“The next day, I remembered it the best I could and did a little work on it and got it into a place where I could sing it. Ryan came over later and I said, ‘I really liked that song we were working on,’ and he said, ‘What song?’ I played some of it and he was like, ‘Oh, yeah. That song.’ So we finished it and that was that.
“That’s a little how it is with Ryan. He’s a real quick study when he writes. There’s not a lot of going back and looking at stuff after it’s written. Songs are like shooting stars going by.”
In addition to Rawlings’ version of “To Be Young,” “A Friend of a Friend” includes a cover of Oberst’s “Method Acting,” which Rawlings mashed into “Cortez the Killer,” a Neil Young song.
Rawlings played guitar on several tracks of “Cassadaga,” an album by Oberst and his band, Bright Eyes. He and Oberst met at a festival.
“I’d discovered Conor right around the time ‘Digital Ash’ and ‘I’m Wide Awake’ came out,” he said. “I became a big fan. We both played the Newport Folk Festival one year. We’d already played and were watching Conor play, and he ran over to the side of the stage and said, ‘I love you,’ and I said, ‘We love you, too.’ We both knew each other’s stuff. And we talked a lot about that.”
From Adams, Oberst and Welch, his musical partner of almost 20 years, he has learned much about songwriting and performing. From Welch, he learned to refine the art of collaboration.
“We like a lot of the same music,” he said. “When we started to write together, we’d figure out in this kind of natural way what parts needed to be changed and how to make the song better.
“With Ryan, you kind of have to really be present in the room and on your toes. He has this ability to get really excited about something as it happens. He’s real open to what’s happening at the moment.
“And with Conor, I’ve had the chance to play guitar with him when Mike (Mogis) wasn’t available. There’s this kind of energy of just getting up there and letting it go without spending a lot of time working out parts. When you work with someone like that, it can take you to a place where you’re really moved by the music and want to be a part of it.”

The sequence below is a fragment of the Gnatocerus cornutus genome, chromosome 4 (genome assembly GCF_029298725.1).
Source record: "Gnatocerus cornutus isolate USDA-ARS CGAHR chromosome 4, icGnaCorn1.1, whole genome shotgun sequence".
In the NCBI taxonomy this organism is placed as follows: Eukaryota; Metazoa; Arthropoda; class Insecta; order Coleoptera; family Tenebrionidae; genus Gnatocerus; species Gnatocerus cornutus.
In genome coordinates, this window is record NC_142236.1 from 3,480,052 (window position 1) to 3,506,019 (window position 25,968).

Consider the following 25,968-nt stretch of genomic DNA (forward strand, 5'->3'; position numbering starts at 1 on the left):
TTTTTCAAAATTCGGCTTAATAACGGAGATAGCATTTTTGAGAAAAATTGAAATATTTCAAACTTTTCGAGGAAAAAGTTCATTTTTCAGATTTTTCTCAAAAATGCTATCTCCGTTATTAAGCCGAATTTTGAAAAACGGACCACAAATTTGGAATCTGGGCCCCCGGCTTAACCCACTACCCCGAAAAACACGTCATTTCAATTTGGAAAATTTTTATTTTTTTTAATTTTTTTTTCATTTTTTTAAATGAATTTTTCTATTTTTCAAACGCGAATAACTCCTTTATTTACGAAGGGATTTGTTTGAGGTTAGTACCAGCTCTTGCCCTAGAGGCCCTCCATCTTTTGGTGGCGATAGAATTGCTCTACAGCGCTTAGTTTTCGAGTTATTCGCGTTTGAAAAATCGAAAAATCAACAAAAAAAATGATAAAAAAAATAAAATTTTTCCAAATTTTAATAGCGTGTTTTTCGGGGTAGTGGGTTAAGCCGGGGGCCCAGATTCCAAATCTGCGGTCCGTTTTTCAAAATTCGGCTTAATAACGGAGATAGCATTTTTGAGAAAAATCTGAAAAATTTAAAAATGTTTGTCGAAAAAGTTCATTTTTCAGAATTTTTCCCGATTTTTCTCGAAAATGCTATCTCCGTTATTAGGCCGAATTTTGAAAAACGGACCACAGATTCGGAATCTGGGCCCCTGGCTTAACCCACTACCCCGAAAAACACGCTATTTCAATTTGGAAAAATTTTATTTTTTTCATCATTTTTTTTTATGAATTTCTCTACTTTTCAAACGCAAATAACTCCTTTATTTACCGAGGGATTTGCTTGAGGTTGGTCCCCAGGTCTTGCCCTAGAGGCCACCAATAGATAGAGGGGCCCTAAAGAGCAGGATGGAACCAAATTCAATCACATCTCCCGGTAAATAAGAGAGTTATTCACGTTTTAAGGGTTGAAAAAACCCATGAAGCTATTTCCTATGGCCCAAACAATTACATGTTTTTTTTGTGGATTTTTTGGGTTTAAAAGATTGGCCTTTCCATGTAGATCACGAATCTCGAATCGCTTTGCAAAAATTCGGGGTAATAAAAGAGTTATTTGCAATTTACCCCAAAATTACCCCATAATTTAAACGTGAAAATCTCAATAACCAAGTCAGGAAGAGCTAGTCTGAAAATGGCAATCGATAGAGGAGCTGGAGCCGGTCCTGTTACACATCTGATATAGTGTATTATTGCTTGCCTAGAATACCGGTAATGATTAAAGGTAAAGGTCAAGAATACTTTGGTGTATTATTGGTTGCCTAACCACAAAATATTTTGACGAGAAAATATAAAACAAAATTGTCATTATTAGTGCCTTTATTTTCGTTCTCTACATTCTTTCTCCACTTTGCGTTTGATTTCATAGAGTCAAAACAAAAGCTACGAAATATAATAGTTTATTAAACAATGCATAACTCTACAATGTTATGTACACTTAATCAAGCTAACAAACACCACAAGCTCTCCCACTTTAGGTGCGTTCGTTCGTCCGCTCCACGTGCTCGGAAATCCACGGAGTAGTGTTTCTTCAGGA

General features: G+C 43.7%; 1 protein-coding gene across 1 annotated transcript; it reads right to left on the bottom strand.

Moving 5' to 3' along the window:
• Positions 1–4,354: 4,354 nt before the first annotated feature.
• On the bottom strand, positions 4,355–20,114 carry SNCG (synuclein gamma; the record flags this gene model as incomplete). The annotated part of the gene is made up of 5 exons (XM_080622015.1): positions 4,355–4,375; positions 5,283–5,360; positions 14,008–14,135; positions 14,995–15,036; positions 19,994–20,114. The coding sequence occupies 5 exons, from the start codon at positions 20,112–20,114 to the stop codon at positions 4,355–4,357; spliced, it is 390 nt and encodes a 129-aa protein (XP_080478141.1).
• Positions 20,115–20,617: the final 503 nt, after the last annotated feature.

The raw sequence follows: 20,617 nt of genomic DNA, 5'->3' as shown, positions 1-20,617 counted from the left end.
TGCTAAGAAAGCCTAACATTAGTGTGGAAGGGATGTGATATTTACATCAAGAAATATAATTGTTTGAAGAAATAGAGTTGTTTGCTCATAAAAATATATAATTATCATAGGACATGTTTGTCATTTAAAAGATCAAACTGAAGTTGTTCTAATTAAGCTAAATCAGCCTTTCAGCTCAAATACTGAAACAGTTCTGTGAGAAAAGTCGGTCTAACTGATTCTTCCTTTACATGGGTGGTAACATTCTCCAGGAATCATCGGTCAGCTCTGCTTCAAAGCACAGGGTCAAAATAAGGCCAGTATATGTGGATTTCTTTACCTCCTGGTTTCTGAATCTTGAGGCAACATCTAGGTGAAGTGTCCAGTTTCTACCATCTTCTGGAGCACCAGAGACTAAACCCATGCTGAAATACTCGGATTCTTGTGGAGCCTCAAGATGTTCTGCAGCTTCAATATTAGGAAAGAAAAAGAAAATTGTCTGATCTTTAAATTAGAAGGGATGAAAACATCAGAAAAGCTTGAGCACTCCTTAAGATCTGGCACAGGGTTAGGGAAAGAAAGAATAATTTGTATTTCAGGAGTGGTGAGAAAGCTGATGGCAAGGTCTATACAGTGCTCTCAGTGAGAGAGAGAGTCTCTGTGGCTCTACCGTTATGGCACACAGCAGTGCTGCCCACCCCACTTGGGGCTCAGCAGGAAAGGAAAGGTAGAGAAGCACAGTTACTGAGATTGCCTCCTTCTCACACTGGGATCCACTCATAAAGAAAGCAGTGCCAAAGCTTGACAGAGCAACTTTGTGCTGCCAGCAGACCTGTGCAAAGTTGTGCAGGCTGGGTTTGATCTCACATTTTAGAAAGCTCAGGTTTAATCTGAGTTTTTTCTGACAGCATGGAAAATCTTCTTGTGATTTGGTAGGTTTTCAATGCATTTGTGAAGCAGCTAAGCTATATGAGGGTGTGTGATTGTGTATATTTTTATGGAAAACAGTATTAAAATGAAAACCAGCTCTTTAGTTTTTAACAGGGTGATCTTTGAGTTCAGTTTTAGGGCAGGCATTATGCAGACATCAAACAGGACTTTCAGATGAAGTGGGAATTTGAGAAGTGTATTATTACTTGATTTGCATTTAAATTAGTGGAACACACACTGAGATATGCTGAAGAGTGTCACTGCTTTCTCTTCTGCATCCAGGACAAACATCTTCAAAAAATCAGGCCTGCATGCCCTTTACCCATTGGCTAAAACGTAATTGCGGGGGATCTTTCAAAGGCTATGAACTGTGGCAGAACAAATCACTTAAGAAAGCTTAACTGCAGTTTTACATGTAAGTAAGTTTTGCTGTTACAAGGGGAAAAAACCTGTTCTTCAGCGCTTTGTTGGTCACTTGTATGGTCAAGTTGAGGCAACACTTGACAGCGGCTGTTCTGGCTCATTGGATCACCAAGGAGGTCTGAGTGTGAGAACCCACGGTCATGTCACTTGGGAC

Rawlings said he and the Machine indulge in that kind of spirit.
“I’ve always been a fairly spontaneous band leader,” he said. “I like for a lot to happen onstage or near the stage. The last tour we did, everyone flew in a few days before and we played for a few hours the night before. And that was it. We talked about some stuff we might try and then hit the ground running and worked it out as we went along.
“A lot of times at sound check or backstage, a song might come up we haven’t played before. We’ll try it onstage and everyone will fall into line. I’m a big fan of acoustic music with a lot of improvisational twists and turns.”
And, thanks to a combination of hard work and luck, everyone in this well-heeled band is more than prepared for it.
“With this band,” he said, “everyone is overqualified to deal with anything I might throw at them.”
The Dave Rawlings Machine performs at 8 p.m. Tuesday at the Uptown Theater, 3600 Broadway. The Machine features Gillian Welch and John Paul Jones (Led Zeppelin) plus members of the Punch Brothers and Old Crow Medicine Show. Tickets are $36 at www.ticketmaster.com.